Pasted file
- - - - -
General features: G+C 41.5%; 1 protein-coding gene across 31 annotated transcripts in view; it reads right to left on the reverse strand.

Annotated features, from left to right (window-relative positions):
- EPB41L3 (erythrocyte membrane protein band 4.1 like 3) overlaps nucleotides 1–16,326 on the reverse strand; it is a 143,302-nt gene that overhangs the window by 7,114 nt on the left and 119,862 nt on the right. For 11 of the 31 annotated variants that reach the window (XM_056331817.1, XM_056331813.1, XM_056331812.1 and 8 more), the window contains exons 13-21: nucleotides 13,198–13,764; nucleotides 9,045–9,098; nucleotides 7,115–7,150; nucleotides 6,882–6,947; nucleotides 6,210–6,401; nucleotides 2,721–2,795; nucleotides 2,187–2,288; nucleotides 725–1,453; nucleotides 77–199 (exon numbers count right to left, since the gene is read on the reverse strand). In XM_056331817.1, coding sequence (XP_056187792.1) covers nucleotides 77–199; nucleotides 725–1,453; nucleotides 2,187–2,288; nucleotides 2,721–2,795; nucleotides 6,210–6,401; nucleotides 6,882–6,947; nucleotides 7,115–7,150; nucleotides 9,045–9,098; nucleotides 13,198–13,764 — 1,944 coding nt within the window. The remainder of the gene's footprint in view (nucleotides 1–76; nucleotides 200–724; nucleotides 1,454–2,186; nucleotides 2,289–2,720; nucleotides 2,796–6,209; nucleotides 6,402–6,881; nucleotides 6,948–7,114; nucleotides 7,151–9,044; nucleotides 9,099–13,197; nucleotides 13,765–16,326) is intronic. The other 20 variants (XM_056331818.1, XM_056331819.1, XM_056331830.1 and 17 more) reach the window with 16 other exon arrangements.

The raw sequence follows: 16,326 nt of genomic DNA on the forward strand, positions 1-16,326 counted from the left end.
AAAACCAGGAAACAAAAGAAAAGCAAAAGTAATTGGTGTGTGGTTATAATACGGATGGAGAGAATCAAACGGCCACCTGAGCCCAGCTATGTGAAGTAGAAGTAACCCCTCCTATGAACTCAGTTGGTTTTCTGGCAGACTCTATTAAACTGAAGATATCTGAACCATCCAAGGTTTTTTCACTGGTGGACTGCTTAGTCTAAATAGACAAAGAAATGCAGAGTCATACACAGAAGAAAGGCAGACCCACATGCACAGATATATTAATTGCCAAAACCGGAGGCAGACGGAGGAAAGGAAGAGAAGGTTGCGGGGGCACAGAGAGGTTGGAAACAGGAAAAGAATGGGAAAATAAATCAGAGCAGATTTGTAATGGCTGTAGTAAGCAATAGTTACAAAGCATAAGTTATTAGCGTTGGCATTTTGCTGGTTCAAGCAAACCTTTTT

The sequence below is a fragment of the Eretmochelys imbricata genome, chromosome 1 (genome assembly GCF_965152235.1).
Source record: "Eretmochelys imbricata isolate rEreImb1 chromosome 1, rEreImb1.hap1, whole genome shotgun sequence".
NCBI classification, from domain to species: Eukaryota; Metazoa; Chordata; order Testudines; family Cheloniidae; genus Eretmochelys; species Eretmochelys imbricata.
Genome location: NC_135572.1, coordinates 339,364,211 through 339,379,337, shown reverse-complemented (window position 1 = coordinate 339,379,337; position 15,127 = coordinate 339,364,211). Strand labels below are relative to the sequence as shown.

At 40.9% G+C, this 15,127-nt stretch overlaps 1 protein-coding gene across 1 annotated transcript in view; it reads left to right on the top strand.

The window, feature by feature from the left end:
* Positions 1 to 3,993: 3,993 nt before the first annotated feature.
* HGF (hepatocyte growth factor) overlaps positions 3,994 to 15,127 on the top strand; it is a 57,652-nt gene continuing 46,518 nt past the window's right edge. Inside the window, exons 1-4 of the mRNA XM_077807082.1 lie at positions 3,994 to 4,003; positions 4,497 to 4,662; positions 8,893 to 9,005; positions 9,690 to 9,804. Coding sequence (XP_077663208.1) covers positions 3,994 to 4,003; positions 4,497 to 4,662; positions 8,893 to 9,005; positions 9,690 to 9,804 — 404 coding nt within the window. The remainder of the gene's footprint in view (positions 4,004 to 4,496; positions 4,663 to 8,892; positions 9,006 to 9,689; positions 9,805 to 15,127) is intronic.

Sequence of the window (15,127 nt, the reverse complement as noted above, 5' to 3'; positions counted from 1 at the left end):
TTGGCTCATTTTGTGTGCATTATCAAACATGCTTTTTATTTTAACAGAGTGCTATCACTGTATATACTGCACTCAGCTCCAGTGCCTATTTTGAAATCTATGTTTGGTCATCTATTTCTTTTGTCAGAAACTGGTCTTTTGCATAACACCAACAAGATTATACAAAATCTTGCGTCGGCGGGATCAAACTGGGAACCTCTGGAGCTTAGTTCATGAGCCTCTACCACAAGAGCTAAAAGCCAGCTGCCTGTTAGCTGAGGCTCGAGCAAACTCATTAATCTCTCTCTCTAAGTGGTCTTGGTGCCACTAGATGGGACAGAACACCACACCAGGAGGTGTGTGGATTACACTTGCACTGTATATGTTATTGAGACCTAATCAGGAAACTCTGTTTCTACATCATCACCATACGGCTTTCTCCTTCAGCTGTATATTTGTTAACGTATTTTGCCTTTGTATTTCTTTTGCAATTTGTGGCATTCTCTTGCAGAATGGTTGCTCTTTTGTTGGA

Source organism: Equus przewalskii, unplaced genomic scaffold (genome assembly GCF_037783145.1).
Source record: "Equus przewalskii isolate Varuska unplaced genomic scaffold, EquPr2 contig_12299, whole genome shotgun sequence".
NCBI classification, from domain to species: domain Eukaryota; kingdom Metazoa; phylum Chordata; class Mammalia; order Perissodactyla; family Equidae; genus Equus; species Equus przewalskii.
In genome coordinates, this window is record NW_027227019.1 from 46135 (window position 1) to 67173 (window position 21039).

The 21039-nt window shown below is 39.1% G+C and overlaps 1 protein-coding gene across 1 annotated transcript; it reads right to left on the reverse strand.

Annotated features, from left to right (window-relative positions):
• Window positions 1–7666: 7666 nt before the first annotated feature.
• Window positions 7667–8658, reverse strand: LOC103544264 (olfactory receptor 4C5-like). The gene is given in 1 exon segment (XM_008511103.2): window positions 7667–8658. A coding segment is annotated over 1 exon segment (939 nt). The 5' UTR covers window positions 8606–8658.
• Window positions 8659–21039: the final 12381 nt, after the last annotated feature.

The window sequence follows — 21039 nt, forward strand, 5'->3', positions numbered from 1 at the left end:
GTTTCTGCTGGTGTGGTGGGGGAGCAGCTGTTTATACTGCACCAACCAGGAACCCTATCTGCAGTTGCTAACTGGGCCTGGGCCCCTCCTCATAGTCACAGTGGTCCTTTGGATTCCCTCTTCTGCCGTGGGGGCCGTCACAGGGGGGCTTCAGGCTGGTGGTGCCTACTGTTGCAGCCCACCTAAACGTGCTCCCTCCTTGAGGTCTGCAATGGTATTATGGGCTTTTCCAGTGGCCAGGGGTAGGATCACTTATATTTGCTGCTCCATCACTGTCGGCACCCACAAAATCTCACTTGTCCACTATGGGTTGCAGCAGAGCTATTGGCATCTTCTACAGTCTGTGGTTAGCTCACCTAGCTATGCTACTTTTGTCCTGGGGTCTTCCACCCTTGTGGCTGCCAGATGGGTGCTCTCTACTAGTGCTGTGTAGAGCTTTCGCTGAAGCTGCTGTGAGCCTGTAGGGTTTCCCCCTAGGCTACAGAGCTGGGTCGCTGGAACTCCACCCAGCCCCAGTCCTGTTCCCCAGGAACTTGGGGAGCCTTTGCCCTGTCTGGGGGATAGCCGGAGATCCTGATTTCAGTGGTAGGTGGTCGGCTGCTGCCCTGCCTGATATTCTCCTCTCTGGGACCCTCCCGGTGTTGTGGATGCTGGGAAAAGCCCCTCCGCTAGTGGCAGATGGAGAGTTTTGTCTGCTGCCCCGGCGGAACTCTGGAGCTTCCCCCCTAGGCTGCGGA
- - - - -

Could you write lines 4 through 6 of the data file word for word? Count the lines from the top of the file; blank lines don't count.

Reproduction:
The raw sequence follows: 16,326 nt of genomic DNA on the forward strand, positions 1-16,326 counted from the left end.
AAAACCAGGAAACAAAAGAAAAGCAAAAGTAATTGGTGTGTGGTTATAATACGGATGGAGAGAATCAAACGGCCACCTGAGCCCAGCTATGTGAAGTAGAAGTAACCCCTCCTATGAACTCAGTTGGTTTTCTGGCAGACTCTATTAAACTGAAGATATCTGAACCATCCAAGGTTTTTTCACTGGTGGACTGCTTAGTCTAAATAGACAAAGAAATGCAGAGTCATACACAGAAGAAAGGCAGACCCACATGCACAGATATATTAATTGCCAAAACCGGAGGCAGACGGAGGAAAGGAAGAGAAGGTTGCGGGGGCACAGAGAGGTTGGAAACAGGAAAAGAATGGGAAAATAAATCAGAGCAGATTTGTAATGGCTGTAGTAAGCAATAGTTACAAAGCATAAGTTATTAGCGTTGGCATTTTGCTGGTTCAAGCAAACCTTTTT

The sequence below is a fragment of the Eretmochelys imbricata genome, chromosome 1 (genome assembly GCF_965152235.1).